Skip to main content

Back-to-School and On a Mission to Spread Health

Posted by Dr. Janey Thornton, Deputy Under Secretary, Food, Nutrition and Consumer Services in Food and Nutrition
Sep 10, 2014
Sharon Foster of James Bowie Elementary School in Dallas is an Alliance National School Ambassador. Photo credit: Ellen Yale
Sharon Foster of James Bowie Elementary School in Dallas is an Alliance National School Ambassador. Photo credit: Ellen Yale

Today’s guest post in our Cafeteria Stories series comes from Sharon Foster, a physical education teacher dedicated to paving a path of success for her students.  Ms. Foster describes the importance of a healthy school nutrition environment, as well as involving students in the change process (something I wholeheartedly support!).  Due to her motivation and successes, Ms. Foster now serves as an ambassador for the Alliance for a Healthier Generation.

By Sharon Foster, Physical Education Teacher at James Bowie Elementary School

As students at James Bowie Elementary School head back to school this fall, I feel good about the fact we are providing healthy meals, drinks, and snacks at school because I know we’re helping our students build strong minds and bodies.

It wasn’t always that way at our school. Before we started our journey by joining the Alliance for a Healthier Generation’s Healthy Schools Program, our students were snacking on salty foods and sugary drinks outside the cafeteria and were not ready to learn when they came to class.

As a leader at James Bowie, I knew that I needed to step up to make changes so our kids could thrive at school. After all, as teachers, our job is to prepare students with the skills and the knowledge they need to be successful in life—and in my opinion that includes developing healthy habits. One hundred percent of James Bowie students qualify for free or reduced price meals and many come from neighborhoods that lack safe places to play outside or grab a healthy snack on the way home from school. Within our school walls, we can set an example for students; one that they can carry with them back to their homes and communities.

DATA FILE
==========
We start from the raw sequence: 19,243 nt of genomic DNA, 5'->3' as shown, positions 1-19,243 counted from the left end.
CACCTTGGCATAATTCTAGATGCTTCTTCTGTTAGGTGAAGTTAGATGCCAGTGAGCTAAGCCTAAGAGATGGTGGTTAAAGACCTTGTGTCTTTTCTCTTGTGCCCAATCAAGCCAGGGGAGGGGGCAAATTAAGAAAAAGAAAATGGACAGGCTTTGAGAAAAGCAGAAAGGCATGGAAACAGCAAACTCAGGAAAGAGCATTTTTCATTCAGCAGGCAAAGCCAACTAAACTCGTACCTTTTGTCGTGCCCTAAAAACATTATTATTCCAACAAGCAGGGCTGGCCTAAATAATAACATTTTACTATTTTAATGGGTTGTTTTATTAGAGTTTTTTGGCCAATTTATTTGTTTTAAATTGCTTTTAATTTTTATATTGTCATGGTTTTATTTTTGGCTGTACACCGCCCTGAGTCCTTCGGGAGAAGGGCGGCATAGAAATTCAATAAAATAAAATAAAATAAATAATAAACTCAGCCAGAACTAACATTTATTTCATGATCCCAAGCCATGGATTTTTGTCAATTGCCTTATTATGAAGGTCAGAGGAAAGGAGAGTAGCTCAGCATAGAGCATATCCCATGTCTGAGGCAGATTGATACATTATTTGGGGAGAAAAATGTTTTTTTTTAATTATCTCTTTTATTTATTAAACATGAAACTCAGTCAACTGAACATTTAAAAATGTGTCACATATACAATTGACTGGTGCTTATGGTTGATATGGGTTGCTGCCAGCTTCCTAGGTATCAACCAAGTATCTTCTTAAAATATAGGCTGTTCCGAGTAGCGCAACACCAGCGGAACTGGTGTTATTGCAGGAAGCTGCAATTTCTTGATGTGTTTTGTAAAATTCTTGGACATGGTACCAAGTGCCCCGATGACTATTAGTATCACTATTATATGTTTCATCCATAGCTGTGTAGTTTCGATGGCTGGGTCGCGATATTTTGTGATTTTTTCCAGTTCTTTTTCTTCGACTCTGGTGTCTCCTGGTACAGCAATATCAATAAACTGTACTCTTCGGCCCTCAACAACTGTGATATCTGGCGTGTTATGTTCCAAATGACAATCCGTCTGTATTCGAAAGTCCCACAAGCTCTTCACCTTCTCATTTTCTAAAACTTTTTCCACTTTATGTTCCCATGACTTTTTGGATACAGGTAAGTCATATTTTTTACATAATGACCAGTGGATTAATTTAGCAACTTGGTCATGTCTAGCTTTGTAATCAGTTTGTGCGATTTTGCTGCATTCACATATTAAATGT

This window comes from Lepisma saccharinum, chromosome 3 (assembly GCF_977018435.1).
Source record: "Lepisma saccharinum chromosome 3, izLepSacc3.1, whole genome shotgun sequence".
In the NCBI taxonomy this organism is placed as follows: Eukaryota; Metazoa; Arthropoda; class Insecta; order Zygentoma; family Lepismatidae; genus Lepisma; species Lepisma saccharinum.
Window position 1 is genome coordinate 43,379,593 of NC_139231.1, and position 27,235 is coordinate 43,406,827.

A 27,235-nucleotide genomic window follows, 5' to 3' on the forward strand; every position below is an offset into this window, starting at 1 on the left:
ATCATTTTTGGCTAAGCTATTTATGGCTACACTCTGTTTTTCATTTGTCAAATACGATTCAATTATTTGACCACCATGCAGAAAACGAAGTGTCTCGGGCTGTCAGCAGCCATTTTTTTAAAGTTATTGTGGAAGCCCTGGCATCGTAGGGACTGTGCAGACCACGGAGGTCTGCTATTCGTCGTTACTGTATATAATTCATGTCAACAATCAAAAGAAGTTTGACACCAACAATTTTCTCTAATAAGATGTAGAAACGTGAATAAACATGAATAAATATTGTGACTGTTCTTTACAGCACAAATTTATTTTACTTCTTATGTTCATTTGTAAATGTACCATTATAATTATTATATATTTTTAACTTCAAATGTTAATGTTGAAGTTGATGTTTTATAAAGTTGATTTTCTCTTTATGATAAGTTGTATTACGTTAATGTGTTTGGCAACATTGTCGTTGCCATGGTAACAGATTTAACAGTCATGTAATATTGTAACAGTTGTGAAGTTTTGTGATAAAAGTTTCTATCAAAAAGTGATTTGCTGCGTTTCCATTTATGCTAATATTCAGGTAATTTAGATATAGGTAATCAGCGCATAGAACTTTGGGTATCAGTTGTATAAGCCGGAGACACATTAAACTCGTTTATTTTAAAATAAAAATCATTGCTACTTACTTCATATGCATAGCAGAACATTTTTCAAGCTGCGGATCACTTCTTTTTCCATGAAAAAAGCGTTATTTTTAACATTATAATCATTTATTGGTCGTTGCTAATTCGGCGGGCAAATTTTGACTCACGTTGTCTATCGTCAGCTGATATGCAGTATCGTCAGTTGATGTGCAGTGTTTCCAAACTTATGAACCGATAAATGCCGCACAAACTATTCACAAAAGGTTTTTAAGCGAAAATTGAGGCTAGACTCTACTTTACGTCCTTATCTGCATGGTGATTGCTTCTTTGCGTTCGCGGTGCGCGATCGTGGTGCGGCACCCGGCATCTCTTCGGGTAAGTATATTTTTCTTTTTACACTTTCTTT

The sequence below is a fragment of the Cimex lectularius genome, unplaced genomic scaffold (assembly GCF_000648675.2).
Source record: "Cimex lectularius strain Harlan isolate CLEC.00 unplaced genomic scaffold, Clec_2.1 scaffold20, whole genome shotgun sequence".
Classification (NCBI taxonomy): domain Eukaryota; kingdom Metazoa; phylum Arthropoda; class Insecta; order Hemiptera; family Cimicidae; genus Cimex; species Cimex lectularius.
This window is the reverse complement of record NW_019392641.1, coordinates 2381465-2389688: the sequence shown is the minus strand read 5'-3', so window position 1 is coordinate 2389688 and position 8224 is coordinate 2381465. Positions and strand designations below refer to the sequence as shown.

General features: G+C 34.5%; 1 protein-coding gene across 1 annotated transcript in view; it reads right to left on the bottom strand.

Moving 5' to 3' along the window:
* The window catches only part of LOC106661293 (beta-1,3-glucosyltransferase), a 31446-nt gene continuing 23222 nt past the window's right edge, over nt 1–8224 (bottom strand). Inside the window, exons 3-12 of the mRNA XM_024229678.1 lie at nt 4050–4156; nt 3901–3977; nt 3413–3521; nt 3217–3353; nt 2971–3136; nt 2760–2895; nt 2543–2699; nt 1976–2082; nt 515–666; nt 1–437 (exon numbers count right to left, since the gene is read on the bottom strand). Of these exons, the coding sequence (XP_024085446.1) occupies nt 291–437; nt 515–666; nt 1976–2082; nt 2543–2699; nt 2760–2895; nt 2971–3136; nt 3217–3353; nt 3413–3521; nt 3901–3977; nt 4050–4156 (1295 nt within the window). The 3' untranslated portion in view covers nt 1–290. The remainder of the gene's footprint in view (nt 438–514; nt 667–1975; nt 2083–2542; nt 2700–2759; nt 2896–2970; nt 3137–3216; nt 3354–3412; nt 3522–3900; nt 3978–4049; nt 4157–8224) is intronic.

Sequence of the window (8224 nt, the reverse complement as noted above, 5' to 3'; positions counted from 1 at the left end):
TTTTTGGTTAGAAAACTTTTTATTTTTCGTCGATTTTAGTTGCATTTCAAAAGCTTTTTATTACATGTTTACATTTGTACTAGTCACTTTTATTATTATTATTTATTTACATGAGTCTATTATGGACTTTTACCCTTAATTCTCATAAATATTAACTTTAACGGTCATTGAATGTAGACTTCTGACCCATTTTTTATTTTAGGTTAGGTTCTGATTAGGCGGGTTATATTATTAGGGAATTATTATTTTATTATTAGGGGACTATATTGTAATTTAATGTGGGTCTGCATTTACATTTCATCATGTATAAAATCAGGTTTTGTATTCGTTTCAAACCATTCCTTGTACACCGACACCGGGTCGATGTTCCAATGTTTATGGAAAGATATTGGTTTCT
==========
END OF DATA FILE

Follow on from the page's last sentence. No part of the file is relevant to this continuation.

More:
We made the commitment to change our school environment in 2010, using the Alliance’s Framework of Best Practices as a guide. First, we formed a school wellness council, which includes representatives from many different groups that care about the success of our kids including parents, administrators, staff, and me—the physical education teacher. One of our biggest achievements so far has been changing the types of food we serve during school celebrations. Gone are the days of cupcakes and soda. Now we celebrate with fresh fruit kebabs and other healthy snack items we’ve found through the Alliance’s Product Navigator.

At the end of the day, what matters most, though, is making sure that our students are enthusiastic about the changes we’re making. That’s why we formed a wellness team of eight students who help to taste test new, healthier foods before they show up on the menu. Kids love the healthy foods we serve and during our family fitness nights, I hear kids talking to their parents about making better choices and why wellness is important to them so I know we’re doing something right.

Now, my mission is to empower other schools to create healthier environments for students to learn. I have started visiting neighboring schools in the 224-school Dallas Independent School District and encouraging them to join the Healthy Schools Program and set an example for the next generation. I also became an Alliance National School Ambassador so I can connect with other leaders in school wellness around the country.

Won’t you join me, and thousands like me, who are stepping up this school year to make a difference in the lives of our students?

On September 13, James Bowie Elementary School will be presented with the National Healthy Schools Gold Award at the Alliance’s Leaders Summit in Washington, D.C. Learn more about Sharon’s work at James Bowie and as an Alliance National Ambassador.

Category/Topic: Food and Nutrition